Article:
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Am J Obstet Gynecol. 2006 Oct;195(4):1038-44.

Postnatal inflammatory rat model for cerebral palsy: too different from humans.

Author information

  • 1Unit on Perinatal and Developmental Neurobiology, National Institute of Child Health and Human Development, National Institutes of Health, Bethesda, MD, USA.

Abstract

OBJECTIVE:

In humans, cerebral palsy (CP) may originate from inflammation during the second and third trimesters of gestation when preoligodendrocytes (Pre-OL) are most vulnerable to an inflammatory insult. We studied a postnatal CP model to evaluate injury that would correlate with presence of Pre-OL in human pregnancy.

STUDY DESIGN:

On postnatal (P) days 2, 3, 4, 5 and 6, pups were treated with (lipopolysaccharide [LPS]) (n = 7; 30, 30, 60, 60, 120 microg/Kg) or saline (n = 7). Neonates were tested for motor and cognitive development. Adult offspring performed beam walking and rotarod for motor activity. White matter damage was assessed with immunohistochemical Pre-OL markers (CNP, PLP). Statistical analysis included Mann-Whitney U and analysis of variance.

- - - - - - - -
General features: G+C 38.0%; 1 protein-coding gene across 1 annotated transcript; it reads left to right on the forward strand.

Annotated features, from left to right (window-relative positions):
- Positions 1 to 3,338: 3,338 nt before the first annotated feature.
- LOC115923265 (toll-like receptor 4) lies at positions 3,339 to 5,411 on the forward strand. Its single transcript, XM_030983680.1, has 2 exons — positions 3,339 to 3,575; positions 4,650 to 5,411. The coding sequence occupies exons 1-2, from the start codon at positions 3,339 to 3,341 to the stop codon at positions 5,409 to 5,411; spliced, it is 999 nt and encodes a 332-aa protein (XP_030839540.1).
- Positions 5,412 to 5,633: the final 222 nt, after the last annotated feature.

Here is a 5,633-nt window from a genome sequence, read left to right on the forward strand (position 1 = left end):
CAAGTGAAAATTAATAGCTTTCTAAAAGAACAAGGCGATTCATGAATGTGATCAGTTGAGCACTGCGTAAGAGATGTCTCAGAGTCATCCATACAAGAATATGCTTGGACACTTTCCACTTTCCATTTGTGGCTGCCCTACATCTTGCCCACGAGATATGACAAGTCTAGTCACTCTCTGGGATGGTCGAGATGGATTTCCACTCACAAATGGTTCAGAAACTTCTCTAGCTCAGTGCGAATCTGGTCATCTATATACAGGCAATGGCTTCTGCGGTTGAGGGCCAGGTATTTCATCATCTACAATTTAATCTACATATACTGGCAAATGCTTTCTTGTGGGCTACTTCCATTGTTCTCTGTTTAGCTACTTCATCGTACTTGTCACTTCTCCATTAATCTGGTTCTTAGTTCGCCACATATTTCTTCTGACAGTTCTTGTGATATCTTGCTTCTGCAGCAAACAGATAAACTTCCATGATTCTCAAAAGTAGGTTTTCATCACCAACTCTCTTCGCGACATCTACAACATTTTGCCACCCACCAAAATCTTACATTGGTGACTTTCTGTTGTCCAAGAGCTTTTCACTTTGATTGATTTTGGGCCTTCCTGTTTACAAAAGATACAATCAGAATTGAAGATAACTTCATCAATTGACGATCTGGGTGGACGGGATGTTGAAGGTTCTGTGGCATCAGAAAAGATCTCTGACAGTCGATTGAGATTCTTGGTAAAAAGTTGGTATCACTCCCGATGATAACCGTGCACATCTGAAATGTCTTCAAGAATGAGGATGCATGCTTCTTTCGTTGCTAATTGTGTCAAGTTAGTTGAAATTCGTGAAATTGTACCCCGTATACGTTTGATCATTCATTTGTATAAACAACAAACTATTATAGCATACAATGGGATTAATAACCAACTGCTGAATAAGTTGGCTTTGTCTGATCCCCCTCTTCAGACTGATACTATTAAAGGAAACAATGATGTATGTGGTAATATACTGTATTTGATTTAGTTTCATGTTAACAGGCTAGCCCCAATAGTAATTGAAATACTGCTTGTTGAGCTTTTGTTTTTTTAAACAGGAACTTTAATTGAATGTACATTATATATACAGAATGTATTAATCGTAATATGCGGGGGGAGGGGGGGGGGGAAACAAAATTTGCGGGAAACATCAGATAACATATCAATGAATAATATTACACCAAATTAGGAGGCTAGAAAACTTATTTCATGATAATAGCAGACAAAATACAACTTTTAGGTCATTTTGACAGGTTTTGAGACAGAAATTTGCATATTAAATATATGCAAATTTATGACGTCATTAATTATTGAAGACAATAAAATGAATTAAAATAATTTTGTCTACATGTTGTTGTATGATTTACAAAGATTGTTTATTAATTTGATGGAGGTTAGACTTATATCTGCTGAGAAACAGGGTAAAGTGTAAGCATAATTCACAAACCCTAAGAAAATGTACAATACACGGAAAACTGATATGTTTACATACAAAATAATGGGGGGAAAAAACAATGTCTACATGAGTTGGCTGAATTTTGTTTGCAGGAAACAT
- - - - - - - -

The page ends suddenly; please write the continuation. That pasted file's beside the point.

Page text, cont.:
RESULTS:

LPS-treated animals performed negative geotaxis (P = .009) and surface righting (P = .01) earlier than controls. No differences were observed for other neonatal tests. Adult LPS-treated offspring performed better in tests of motor control: rotarod (P = .01) and beam walking (P = .02). Pre-OL markers were altered in LPS-treated animals at both P22 (CNP and PLP increased in LPS, P < .01 and P < .001, respectively) and 12 weeks (CNP and PLP decreased in LPS, P < .0001 and P < .03, respectively).

CONCLUSION:

Neonatal exposure to LPS induced white matter damage in the brain, accelerated neurodevelopment and motor tasks in adulthood. These are similar to findings from a postnatal hypoxic model suggesting that in the rodent, targeting the Pre-OL does not result in a CP phenotype.

PMID:
17000237
[PubMed - indexed for MEDLINE]
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